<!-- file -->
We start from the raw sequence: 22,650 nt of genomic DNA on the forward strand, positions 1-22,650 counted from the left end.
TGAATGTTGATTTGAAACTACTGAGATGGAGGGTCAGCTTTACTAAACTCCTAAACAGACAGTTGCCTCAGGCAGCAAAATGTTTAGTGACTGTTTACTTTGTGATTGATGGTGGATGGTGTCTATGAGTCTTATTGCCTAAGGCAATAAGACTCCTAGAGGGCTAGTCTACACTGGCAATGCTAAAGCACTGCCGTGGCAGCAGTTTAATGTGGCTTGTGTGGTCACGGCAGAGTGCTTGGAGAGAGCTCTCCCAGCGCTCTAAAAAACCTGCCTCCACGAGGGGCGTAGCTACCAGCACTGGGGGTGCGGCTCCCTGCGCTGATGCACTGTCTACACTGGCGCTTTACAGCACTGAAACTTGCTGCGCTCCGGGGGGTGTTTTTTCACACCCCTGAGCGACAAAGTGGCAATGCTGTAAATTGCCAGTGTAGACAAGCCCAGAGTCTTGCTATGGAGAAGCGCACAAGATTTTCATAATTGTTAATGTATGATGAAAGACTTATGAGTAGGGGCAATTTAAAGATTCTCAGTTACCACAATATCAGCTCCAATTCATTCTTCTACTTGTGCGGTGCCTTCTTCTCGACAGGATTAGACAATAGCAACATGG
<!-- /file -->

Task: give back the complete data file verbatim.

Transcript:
We start from the raw sequence: 22,650 nt of genomic DNA on the forward strand, positions 1-22,650 counted from the left end.
TGAATGTTGATTTGAAACTACTGAGATGGAGGGTCAGCTTTACTAAACTCCTAAACAGACAGTTGCCTCAGGCAGCAAAATGTTTAGTGACTGTTTACTTTGTGATTGATGGTGGATGGTGTCTATGAGTCTTATTGCCTAAGGCAATAAGACTCCTAGAGGGCTAGTCTACACTGGCAATGCTAAAGCACTGCCGTGGCAGCAGTTTAATGTGGCTTGTGTGGTCACGGCAGAGTGCTTGGAGAGAGCTCTCCCAGCGCTCTAAAAAACCTGCCTCCACGAGGGGCGTAGCTACCAGCACTGGGGGTGCGGCTCCCTGCGCTGATGCACTGTCTACACTGGCGCTTTACAGCACTGAAACTTGCTGCGCTCCGGGGGGTGTTTTTTCACACCCCTGAGCGACAAAGTGGCAATGCTGTAAATTGCCAGTGTAGACAAGCCCAGAGTCTTGCTATGGAGAAGCGCACAAGATTTTCATAATTGTTAATGTATGATGAAAGACTTATGAGTAGGGGCAATTTAAAGATTCTCAGTTACCACAATATCAGCTCCAATTCATTCTTCTACTTGTGCGGTGCCTTCTTCTCGACAGGATTAGACAATAGCAACATGG